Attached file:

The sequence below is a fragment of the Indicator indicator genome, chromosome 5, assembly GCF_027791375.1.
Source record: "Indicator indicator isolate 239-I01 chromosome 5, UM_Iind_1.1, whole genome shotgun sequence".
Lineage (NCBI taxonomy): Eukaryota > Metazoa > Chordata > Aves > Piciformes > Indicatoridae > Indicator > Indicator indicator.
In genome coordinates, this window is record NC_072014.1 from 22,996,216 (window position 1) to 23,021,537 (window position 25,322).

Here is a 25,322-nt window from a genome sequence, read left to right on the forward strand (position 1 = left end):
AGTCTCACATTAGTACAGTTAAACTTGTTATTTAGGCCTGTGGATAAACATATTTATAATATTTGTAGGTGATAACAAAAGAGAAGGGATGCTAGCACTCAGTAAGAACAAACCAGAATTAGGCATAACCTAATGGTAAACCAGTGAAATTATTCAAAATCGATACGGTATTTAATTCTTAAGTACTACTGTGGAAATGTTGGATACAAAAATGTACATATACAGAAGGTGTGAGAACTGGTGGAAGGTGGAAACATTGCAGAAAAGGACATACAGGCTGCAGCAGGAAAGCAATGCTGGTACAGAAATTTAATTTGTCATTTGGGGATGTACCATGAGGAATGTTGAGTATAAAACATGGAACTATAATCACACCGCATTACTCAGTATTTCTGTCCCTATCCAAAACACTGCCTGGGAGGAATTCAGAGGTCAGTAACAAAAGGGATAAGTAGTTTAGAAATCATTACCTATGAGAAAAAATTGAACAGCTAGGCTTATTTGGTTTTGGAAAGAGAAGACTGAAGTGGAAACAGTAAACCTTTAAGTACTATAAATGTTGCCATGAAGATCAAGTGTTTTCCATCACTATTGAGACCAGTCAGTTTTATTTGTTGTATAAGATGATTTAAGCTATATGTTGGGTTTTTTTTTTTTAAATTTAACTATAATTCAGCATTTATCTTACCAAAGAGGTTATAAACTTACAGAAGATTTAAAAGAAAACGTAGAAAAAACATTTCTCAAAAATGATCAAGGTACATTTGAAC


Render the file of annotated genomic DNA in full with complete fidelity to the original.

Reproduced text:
The sequence below is a fragment of the Indicator indicator genome, chromosome 5, assembly GCF_027791375.1.
Source record: "Indicator indicator isolate 239-I01 chromosome 5, UM_Iind_1.1, whole genome shotgun sequence".
Lineage (NCBI taxonomy): Eukaryota > Metazoa > Chordata > Aves > Piciformes > Indicatoridae > Indicator > Indicator indicator.
In genome coordinates, this window is record NC_072014.1 from 22,996,216 (window position 1) to 23,021,537 (window position 25,322).

Here is a 25,322-nt window from a genome sequence, read left to right on the forward strand (position 1 = left end):
AGTCTCACATTAGTACAGTTAAACTTGTTATTTAGGCCTGTGGATAAACATATTTATAATATTTGTAGGTGATAACAAAAGAGAAGGGATGCTAGCACTCAGTAAGAACAAACCAGAATTAGGCATAACCTAATGGTAAACCAGTGAAATTATTCAAAATCGATACGGTATTTAATTCTTAAGTACTACTGTGGAAATGTTGGATACAAAAATGTACATATACAGAAGGTGTGAGAACTGGTGGAAGGTGGAAACATTGCAGAAAAGGACATACAGGCTGCAGCAGGAAAGCAATGCTGGTACAGAAATTTAATTTGTCATTTGGGGATGTACCATGAGGAATGTTGAGTATAAAACATGGAACTATAATCACACCGCATTACTCAGTATTTCTGTCCCTATCCAAAACACTGCCTGGGAGGAATTCAGAGGTCAGTAACAAAAGGGATAAGTAGTTTAGAAATCATTACCTATGAGAAAAAATTGAACAGCTAGGCTTATTTGGTTTTGGAAAGAGAAGACTGAAGTGGAAACAGTAAACCTTTAAGTACTATAAATGTTGCCATGAAGATCAAGTGTTTTCCATCACTATTGAGACCAGTCAGTTTTATTTGTTGTATAAGATGATTTAAGCTATATGTTGGGTTTTTTTTTTTTAAATTTAACTATAATTCAGCATTTATCTTACCAAAGAGGTTATAAACTTACAGAAGATTTAAAAGAAAACGTAGAAAAAACATTTCTCAAAAATGATCAAGGTACATTTGAAC